A tree only survives so long severed from its roots. The sad reminders of this are now plentiful in the city. Sweet-smelling needles adorn the floors of countless living rooms. Brittle, rust-colored skeletons of wood decorate curbside trash piles. At some city parks this weekend the dead or dying Christmas trees will be ground into mulch.
Even in a city accustomed to operating on a large scale, the numbers are eye catching: Last year the Department of Sanitation collected 122,235 Christmas trees. One of the biggest and most celebrated of these trees will disappear from its perch in Bryant Park on Sunday.
The 74-foot-tall Norway spruce, which was taken from a front yard in Nanuet, N.Y., six weeks ago, will be stripped of its ornamentation, cut in pieces, carted off and chopped to mulch.
In anticipation of the tree being taken down, Sara Kobylarz stopped by for one last visit with the giant that had begun its life as a potted plant in her grandmother's house, later growing large in the earth just outside the kitchen door. As a girl living just down the street from her grandmother, Ms. Kobylarz, 50, had played in its boughs. Several of her former neighbors who still live in Nanuet called her recently to tell her that the new residents of the house had cut the tree down and that she would have to make a journey to Bryant Park if she wanted to see the tree again. That trip happened last week.
"As we were approaching, it just got bigger and bigger and bigger," Ms. Kobylarz said. "It was more beautiful than I could have imagined."
Ms. Kobylarz wrote a letter to City Room, included below, sharing her thoughts about the passing of her grandmother's tree.
I am the granddaughter of the "former resident…" who planted the tree. Yes, it did begin its life indoors as a potted plant. My grandmother, an Italian immigrant from Sicily, had the ability and a very green thumb to nurture any plant. One day she threw a peach pit into the yard and would you believe a peach tree grew. Whether she was tending her roses or planting a garden, her magic touch inspired us all. Her ability to knit and sew allowed me to win first place for every doll contest I entered. Every blue ribbon had been dedicated to her. Her cooking skills would make any chef bow in humble adoration.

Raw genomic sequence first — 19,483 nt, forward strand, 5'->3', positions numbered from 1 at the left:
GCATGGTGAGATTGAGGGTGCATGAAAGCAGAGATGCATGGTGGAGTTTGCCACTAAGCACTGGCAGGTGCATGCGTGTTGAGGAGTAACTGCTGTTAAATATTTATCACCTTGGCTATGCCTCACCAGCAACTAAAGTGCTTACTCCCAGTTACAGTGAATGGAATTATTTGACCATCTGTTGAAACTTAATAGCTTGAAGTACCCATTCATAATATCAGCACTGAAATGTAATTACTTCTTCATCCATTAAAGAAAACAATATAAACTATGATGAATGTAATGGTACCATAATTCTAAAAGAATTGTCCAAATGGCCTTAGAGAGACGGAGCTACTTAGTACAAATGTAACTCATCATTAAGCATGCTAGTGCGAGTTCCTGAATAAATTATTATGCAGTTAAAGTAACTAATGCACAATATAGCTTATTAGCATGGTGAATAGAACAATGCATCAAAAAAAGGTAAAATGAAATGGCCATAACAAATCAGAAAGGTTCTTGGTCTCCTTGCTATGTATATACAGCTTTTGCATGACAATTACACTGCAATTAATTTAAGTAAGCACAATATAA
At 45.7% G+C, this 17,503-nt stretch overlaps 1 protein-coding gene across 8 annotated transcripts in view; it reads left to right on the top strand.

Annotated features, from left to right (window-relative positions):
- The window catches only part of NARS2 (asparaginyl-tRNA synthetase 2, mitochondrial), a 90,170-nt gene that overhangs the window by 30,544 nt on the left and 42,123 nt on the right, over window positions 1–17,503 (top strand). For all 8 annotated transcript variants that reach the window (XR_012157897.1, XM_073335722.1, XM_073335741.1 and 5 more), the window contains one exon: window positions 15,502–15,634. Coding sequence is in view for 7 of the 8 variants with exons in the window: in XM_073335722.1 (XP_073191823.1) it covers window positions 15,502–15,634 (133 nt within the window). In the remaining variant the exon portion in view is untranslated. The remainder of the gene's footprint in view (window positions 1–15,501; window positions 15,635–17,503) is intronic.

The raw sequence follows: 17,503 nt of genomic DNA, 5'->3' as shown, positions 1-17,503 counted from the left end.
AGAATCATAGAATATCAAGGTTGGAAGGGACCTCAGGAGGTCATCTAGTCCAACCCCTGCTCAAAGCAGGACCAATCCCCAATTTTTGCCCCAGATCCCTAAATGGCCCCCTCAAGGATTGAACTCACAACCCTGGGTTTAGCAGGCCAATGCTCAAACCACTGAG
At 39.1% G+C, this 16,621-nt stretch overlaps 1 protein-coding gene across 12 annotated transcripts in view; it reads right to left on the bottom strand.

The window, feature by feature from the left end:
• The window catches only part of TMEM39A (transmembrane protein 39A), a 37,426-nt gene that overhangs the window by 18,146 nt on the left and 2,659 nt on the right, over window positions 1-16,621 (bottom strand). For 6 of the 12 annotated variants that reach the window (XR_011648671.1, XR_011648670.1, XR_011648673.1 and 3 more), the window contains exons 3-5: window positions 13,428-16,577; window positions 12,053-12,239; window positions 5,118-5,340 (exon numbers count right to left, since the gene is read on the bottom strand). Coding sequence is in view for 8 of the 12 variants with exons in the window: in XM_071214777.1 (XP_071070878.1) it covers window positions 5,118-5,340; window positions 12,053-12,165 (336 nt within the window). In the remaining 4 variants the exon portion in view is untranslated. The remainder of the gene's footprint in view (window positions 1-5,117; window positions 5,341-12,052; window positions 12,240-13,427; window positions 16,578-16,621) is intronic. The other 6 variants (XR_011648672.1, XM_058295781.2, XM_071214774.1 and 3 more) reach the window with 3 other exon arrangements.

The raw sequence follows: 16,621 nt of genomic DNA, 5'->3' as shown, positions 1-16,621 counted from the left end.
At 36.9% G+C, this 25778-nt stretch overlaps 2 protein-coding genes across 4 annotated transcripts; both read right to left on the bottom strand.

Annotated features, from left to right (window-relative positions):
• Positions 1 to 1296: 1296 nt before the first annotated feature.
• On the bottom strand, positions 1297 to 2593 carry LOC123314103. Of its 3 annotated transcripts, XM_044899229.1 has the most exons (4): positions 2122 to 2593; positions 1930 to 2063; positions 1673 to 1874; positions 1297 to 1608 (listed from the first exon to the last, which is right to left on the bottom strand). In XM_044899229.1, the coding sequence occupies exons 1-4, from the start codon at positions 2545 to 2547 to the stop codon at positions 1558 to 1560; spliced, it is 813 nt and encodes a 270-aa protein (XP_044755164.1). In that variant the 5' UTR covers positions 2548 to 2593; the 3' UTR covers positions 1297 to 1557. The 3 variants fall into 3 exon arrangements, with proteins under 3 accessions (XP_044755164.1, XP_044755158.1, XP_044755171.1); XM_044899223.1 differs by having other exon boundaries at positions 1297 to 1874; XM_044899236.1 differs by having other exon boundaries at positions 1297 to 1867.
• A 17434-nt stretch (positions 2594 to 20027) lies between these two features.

When I found out that my grandmother's spruce tree was in Bryant Park, it was bittersweet. As a child, (in the 1960s) my friends and I would play around the tree. That tree tested our climbing abilities and invited a number of summer picnics as it blocked the summer sun, as we sipped grape juice and ate our potato chips. I even believe her pet cat, Bootsey, had been rescued a few times from those spruce branches.
I took a trip with my childhood girlfriend to see the tree that had been an important part of my childhood. I stood there in awe. How magnificent. I touched the lower branches and felt like a child again. Memories swirled in my head of my beautiful grandmother. I wonder how she would have felt standing in the middle of Manhattan admiring her tree? As my girlfriend and I sat there I noticed tourists and visitors taking family pictures in front of the tree. Their bright smiles equaled the lights' glow that decorated this spruce. This tree is now part of everyone's life. There are countless pictures and memories that have added joy to this holiday season. As I turned to leave to make my trip back to New Jersey, I stopped for one last look. How would my grandmother have felt about her tree in the middle of Manhattan? Looking at the grandeur of its life, and the stories it could tell I believe she would have said, "This tree is now where it belongs… a true gift for everyone. Merry Christmas."
Sincerely yours, Sara Marie Kobylarz